Glenn Youngkin defeated Terry McAuliffe in a tight skirmish seen as the first major test of President Joe Biden's political brand, according to several news agencies.
A harbinger of the parties' prospects in next year's midterm elections, the race between Democratic former governor Terry McAuliffe and Republican tycoon Glenn Youngkin narrowed in recent weeks.
"At this point, the outcome of this race will all depend on voter turnout," McAuliffe said in an 11th hour mailout to voters late Monday.
"Republicans are fired up to elect their guy, and now, with Donald Trump rallying up his base of right-wing extremists on the eve of election day, Glenn Youngkin is sure to have a strong showing tomorrow."
As he tried to mount a return to an office he held four years ago, McAuliffe had to negotiate significant headwinds, with the majority party in Washington usually incurring losses during a president's first term.
Youngkin has been performing his own high-wire act, as the vast majority of Republicans believe Trump's false claims that the presidency was stolen in a fraudulent election, making acknowledging the truth politically risky.
The wealthy former investment banker, 54, managed to distance himself from Trump at the business end of the campaign, focusing on local "culture war" issues like abortion, mask mandates and the teaching of America's racial history.
"This is a moment for Virginians to push back on this left, liberal, progressive agenda and take our commonwealth back," Youngkin told a rally in state capital Richmond on Monday.
Trump did not show up to campaign in person, and angrily denied a rift with Youngkin and released an incendiary statement on Monday smearing McAuliffe as a "low-life politician who lies, cheats, and steals."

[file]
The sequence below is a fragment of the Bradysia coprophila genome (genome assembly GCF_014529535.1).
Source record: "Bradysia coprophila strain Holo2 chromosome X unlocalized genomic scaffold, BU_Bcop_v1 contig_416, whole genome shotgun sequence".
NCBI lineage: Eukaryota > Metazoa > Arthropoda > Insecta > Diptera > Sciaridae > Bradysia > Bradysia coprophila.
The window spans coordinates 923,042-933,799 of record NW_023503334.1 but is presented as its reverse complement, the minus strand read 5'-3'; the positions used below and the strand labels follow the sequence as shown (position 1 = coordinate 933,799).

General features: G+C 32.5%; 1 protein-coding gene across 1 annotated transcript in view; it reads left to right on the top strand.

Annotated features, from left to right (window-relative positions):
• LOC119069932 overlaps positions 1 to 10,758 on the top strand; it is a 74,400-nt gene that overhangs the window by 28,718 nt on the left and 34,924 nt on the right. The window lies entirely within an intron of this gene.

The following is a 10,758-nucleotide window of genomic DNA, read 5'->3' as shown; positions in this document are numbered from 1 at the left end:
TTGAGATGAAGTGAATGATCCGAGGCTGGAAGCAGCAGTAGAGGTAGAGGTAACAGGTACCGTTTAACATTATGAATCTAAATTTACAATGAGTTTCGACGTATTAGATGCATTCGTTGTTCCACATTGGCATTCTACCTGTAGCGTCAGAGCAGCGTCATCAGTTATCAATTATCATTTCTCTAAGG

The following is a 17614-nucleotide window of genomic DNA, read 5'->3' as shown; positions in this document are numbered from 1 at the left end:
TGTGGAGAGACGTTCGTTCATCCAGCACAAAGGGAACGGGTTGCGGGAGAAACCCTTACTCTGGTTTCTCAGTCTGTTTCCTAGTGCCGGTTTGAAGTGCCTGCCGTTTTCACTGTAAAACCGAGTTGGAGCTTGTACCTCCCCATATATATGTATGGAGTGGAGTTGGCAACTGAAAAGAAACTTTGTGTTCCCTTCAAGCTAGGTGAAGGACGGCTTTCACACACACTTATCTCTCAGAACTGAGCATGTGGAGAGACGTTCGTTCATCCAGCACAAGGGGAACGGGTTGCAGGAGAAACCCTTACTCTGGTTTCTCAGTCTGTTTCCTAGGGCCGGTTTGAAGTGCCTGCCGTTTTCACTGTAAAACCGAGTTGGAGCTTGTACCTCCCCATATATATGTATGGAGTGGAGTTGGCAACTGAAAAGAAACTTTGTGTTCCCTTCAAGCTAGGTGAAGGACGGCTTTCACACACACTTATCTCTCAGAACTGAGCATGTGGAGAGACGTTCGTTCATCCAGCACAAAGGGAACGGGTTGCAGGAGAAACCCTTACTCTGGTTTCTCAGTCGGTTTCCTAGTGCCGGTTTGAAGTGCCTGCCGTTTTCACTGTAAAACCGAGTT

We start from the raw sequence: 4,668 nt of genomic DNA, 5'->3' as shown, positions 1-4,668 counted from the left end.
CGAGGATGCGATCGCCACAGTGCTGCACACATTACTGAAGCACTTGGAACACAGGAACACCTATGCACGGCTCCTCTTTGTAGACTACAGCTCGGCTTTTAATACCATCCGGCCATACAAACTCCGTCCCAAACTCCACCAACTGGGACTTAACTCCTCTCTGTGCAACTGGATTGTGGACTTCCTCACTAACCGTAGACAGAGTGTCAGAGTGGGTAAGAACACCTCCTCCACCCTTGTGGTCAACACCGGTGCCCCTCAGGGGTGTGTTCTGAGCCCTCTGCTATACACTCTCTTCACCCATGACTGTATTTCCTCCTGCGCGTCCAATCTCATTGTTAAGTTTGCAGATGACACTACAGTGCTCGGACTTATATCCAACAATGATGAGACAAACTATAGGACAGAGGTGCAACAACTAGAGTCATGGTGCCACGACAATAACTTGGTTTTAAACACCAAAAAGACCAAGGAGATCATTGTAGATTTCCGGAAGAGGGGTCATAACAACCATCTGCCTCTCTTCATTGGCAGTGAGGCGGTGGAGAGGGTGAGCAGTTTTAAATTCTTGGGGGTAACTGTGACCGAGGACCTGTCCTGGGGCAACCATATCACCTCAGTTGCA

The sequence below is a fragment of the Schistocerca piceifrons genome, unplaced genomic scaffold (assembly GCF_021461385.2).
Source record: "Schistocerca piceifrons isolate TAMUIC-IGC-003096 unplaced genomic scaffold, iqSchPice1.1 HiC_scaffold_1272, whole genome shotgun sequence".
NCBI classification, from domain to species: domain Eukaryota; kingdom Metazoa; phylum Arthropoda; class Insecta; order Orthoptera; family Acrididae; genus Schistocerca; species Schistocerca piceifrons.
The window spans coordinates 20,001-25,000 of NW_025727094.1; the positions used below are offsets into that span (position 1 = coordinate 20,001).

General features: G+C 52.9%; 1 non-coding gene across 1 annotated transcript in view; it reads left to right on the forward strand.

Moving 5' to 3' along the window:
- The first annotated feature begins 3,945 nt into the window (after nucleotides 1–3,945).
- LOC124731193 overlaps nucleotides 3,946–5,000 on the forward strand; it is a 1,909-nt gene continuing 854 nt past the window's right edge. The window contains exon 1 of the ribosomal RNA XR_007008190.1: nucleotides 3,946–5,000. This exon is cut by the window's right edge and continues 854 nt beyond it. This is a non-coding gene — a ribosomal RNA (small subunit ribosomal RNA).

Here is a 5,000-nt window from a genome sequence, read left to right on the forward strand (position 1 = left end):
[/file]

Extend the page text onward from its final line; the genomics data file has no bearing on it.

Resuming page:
In contrast, a number of other big-name Democrats have wooed Virginians in recent days, including former president Barack Obama, First Lady Jill Biden and the party's rising star Stacey Abrams.
McAuliffe took an early lead in the race but his seven-point cushion had been tightening since summer.
Leaning into his image as the establishment candidate, McAuliffe sold himself as a former incumbent who brought back jobs after the worldwide financial crisis of 2008, and pledged to repeat the trick for the pandemic.
The 64-year-old sought to nationalize the race -- voicing irritation over deadlock in Washington and making the vote a referendum on Trump and Trumpism.
Biden joined McAuliffe in Arlington last week, blasting Youngkin as "an acolyte of Donald Trump" and warning that extremism "can come in a smile and a fleece vest."
Mark Bayer, a congressional aide for two decades and a former chief of staff to Senator Ed Markey, warned that convincing Virginians that Youngkin is nothing more than a Trump mini-me would prove a tall order.
"Despite being endorsed by Trump and making strongly positive statements about him, Youngkin -- at least stylistically, if not politically -- doesn't appear to be a Trump clone," Bayer told AFP.
"Youngkin's 'soccer dad' persona is appealing to swing voters, even as his conservative politics are firmly Republican."
(with additional reporting from AFP)